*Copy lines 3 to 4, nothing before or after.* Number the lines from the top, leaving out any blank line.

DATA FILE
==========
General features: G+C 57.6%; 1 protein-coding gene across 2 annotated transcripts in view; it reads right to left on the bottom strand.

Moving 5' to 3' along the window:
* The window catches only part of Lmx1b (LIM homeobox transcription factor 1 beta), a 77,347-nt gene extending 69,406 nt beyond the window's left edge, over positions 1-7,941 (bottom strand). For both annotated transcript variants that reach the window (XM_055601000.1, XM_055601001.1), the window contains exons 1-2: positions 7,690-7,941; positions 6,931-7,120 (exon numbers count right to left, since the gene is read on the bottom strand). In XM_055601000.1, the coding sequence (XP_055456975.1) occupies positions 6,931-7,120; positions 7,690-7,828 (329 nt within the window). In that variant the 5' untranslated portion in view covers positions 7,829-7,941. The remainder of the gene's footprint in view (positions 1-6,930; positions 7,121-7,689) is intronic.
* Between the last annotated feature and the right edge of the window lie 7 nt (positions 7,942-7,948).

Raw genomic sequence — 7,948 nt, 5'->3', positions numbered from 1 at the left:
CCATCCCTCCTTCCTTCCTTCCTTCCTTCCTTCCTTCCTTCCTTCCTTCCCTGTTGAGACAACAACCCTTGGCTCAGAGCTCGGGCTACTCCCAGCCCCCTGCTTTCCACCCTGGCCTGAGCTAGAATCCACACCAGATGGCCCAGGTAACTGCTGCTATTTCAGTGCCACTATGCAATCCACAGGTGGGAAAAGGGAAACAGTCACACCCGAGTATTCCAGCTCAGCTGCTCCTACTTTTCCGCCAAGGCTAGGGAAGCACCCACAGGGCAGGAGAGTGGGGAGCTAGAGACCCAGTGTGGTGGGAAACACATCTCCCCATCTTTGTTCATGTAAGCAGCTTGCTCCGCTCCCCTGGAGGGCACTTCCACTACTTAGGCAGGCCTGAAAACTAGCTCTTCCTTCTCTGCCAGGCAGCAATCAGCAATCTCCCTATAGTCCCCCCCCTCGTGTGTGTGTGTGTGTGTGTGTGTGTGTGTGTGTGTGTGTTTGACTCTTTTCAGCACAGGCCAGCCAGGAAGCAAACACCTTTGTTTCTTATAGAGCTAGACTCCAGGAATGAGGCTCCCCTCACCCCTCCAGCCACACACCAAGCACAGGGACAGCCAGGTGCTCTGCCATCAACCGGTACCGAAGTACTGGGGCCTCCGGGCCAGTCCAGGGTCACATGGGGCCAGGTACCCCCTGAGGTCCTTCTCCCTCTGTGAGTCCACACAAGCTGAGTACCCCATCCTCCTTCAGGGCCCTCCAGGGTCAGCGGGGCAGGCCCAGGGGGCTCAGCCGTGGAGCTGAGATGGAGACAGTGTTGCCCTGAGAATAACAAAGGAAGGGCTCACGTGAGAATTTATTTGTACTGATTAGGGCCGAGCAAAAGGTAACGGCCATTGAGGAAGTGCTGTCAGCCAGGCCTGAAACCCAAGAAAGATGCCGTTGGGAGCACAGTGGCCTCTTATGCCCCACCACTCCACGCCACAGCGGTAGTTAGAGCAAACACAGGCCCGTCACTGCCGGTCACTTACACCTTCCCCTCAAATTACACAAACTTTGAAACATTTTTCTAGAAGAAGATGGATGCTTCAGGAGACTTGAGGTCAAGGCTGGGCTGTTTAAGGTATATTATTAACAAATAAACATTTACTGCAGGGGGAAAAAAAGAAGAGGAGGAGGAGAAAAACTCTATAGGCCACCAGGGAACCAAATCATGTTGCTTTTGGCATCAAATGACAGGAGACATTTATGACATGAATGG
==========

* The window catches only part of Lmx1b (LIM homeobox transcription factor 1 beta), a 77,347-nt gene extending 69,406 nt beyond the window's left edge, over positions 1-7,941 (bottom strand). For both annotated transcript variants that reach the window (XM_055601000.1, XM_055601001.1), the window contains exons 1-2: positions 7,690-7,941; positions 6,931-7,120 (exon numbers count right to left, since the gene is read on the bottom strand). In XM_055601000.1, the coding sequence (XP_055456975.1) occupies positions 6,931-7,120; positions 7,690-7,828 (329 nt within the window). In that variant the 5' untranslated portion in view covers positions 7,829-7,941. The remainder of the gene's footprint in view (positions 1-6,930; positions 7,121-7,689) is intronic.
* Between the last annotated feature and the right edge of the window lie 7 nt (positions 7,942-7,948).